Of course, while all these parameters are very important, the first five should be prioritised in order to come to a fair decision.

Nevertheless, investing in equities through future and options is a different ball game that requires a different skill set, and is, thus, relatively risky. Therefore, a beginner and a small investor should avoid dealing in derivatives, i.e., in future and options (F&O), without proper understanding.

Why Invest in Equities?

I regard investing in equities as a matter of pleasure and pride, for ushering in a genuine second source of income and wealth creation by a strategic investor. The pleasure of investing in equities may be regarded akin to the pleasure of rearing a child by the parents, and rejoicing in the different stages of his growth and development in life. Accordingly, from selecting the right stock at a reasonable price to coolly watching it grow bit by bit to perhaps a multi-bagger, and getting handsome returns after a substantial period of time, is equally exciting and a matter of pleasure. Therefore, for one who wants to play safe and sure with conviction and honesty, and for creating a second line of income, investing in equities is the answer. As a thumb rule, I might add that undue hurry and greed in the stock market may prove a spoilsport, and patience often proves rewarding! One can easily hope to get an average return better than a bank FD, and quite possibly much higher returns, in long term. But there is, of course, no guarantee of any sort in this arena.

When To Buy /Invest In A Stock?

Do not rush to buy or even sell blindly on getting a tip: Take a tip, news or expert recommendation for a particular stock with a pinch of salt, and in wait-and watch-mode. This is because these tips serve as a kick for the price movement of a stock. They also directly affect your emotions and decision-making process. Blind emotional reactions are almost always harmful for your pocket. This could easily be witnessed in the swift and fast buying interests in a particular stock as a result of news or a recommendation on your TV screen, and subsiding soon after, the same day or next day. Thus, if one is not vigilant, it may prove a trap. A wise thing would be to observe and understand the worth of a tip before execution.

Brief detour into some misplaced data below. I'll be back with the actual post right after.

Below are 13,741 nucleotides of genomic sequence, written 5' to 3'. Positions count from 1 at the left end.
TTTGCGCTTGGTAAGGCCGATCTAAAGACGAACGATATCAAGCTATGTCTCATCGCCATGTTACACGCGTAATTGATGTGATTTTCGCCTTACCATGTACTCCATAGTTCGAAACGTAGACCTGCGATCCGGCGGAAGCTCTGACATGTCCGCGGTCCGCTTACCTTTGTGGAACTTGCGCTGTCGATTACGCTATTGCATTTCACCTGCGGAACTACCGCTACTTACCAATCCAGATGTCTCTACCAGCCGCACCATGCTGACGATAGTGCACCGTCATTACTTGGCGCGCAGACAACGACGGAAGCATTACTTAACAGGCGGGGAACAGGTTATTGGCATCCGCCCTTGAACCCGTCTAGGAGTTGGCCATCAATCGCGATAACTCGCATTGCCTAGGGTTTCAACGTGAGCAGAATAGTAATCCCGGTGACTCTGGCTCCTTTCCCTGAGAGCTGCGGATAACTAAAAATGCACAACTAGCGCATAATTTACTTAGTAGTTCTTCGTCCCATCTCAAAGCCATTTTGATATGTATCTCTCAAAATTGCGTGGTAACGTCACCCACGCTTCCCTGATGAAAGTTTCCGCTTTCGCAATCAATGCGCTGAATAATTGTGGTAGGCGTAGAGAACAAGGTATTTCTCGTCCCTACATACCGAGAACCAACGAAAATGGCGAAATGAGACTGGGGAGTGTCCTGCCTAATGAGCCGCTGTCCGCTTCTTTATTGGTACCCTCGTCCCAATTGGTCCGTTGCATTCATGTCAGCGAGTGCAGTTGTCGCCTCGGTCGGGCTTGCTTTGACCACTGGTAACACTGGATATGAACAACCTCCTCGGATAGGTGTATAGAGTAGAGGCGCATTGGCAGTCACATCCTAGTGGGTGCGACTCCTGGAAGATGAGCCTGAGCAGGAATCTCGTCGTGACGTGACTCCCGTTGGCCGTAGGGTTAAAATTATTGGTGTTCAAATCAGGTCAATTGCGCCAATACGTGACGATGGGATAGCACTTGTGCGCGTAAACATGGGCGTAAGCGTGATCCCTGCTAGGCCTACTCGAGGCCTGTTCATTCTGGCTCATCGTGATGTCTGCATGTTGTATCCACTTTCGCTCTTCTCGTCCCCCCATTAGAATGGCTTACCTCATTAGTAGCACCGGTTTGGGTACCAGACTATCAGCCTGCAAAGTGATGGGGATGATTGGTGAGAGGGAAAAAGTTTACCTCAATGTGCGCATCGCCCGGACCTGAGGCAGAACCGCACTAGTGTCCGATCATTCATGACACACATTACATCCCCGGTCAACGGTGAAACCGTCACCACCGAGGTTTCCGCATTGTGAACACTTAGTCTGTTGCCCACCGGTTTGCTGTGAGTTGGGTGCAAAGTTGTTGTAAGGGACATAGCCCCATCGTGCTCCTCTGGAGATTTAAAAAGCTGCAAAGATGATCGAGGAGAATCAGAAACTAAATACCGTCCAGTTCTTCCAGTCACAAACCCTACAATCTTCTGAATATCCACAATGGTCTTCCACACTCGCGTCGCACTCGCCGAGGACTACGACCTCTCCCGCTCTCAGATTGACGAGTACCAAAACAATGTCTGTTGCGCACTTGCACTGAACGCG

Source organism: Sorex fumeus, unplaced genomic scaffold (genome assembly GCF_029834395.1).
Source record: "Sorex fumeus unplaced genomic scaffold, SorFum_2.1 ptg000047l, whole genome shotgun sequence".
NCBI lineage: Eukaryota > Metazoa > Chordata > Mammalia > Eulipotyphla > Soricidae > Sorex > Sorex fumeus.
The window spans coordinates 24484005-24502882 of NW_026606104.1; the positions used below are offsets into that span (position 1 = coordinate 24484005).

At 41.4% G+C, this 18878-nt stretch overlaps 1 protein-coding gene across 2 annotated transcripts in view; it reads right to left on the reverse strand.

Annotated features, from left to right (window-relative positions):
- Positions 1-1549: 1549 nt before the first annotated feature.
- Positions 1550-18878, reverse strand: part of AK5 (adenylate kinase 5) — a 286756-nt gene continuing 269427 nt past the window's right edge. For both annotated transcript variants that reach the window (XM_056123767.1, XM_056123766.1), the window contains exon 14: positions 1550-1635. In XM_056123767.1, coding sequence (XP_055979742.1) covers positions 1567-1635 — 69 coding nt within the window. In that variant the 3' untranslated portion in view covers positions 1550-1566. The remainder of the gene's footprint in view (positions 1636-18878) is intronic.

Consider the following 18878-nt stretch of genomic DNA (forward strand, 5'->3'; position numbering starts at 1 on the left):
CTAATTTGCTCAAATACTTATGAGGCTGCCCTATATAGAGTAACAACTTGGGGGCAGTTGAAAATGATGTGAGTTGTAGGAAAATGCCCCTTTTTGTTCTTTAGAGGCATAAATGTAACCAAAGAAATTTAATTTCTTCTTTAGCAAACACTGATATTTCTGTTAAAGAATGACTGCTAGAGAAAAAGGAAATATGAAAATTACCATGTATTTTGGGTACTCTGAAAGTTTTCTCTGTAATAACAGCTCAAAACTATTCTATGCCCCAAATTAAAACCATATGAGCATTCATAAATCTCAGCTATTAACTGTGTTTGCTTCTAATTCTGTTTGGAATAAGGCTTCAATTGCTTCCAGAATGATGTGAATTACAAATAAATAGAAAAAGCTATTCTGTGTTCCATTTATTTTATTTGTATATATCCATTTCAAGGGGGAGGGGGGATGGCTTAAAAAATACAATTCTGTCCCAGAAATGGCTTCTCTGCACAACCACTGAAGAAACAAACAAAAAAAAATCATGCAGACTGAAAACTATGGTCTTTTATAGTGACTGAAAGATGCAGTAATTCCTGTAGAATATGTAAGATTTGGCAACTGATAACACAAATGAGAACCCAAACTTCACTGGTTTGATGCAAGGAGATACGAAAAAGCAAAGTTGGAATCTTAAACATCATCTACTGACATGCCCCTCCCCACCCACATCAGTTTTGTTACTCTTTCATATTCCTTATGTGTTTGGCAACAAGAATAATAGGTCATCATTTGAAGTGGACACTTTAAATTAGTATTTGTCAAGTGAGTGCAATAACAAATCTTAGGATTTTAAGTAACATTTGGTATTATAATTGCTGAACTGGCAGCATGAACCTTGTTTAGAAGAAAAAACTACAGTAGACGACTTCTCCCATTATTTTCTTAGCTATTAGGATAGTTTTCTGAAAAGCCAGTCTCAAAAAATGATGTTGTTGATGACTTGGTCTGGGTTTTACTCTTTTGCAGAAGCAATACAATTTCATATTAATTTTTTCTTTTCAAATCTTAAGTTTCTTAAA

Buy when a mass of players is dying to sell: This is probably one of the most tried and tested factors that impact the buying-behaviour of people. One very strong and evident proof of the validity of this hypothesis may be seen in the market trend during the Covid-19 pandemic. Players who invested during the early stages of the pandemic, in contrast to those who rushed to sell their stocks assuming that the market was heading towards doomsday, are minting money in 2021. Mind you, stock markets are not for a day or two, but for the ages. So, it is wise to grab an opportunity during every dip, and especially so when the same is major or prolonged. This opportunity should also be used wisely to churn your portfolio.

Buy a stock after its crazy rise subsides: Often after a powerful IPO or news or corporate action such as is witnessed these days regarding disinvestment news on PSUs, there take place sharp swings in the price of a particular stock. In such a situation, many people see this as an opportunity to buy the stock, but the truth is otherwise. Indeed, here a thumb rule ought to be to sell on the sharp rise, and buy on the sharp dip of the price of the stock, simply for better gains.

Buy your chosen stock in a staggered manner, i.e., in smaller lots.

Buying as a parking lot: A parking lot of shares is a term coined by myself, for my interest in buying a stock which is laggard and of limited volatility, of low to medium price but with high dividend yield, and occasionally news driven. But for these points, in fact, most listed stocks are fundamentally strong. The purpose of having a parking lot of stocks is to sell these at any time, at par or even with a minor loss, and in favour of a valued stock which ought to be in my long-term portfolio. The basic idea is just to momentarily fix up an amount for buying a valued stock at the first opportunity.

Some of the stocks I consider under this are SJVN, NHPC, Nalco, BHEL, RVNL, NTPC, PTC, PFS, South Indian Bank, Karnataka Bank, NBCC, MRPL, Titagarh Wagons etc.

If you like this concept, you may create your own short-term lot, depending upon your understanding and judgement!

Conclusion:

In conclusion, I would like to state: don’t gamble with equities. Play them with leisure and pleasure slowly as a winner. Don’t regret it if you lose an opportunity, but coolly wait to lap it up again – in a beneficial manner, of course! Opportunity in the stock market is like a homing pigeon: it will (or at least ought to!) to return. Never try to time the market. And, as a beginner, avoid dealing in futures and options: while the returns are tempting, losses may be unbearable.

The author is a blogger and former employer with the Government of India

DISCLAIMER: Views expressed are the author's own, and Outlook Money does not necessarily subscribe to them. Outlook Money shall not be responsible for any damage caused to any person/organisation directly or indirectly.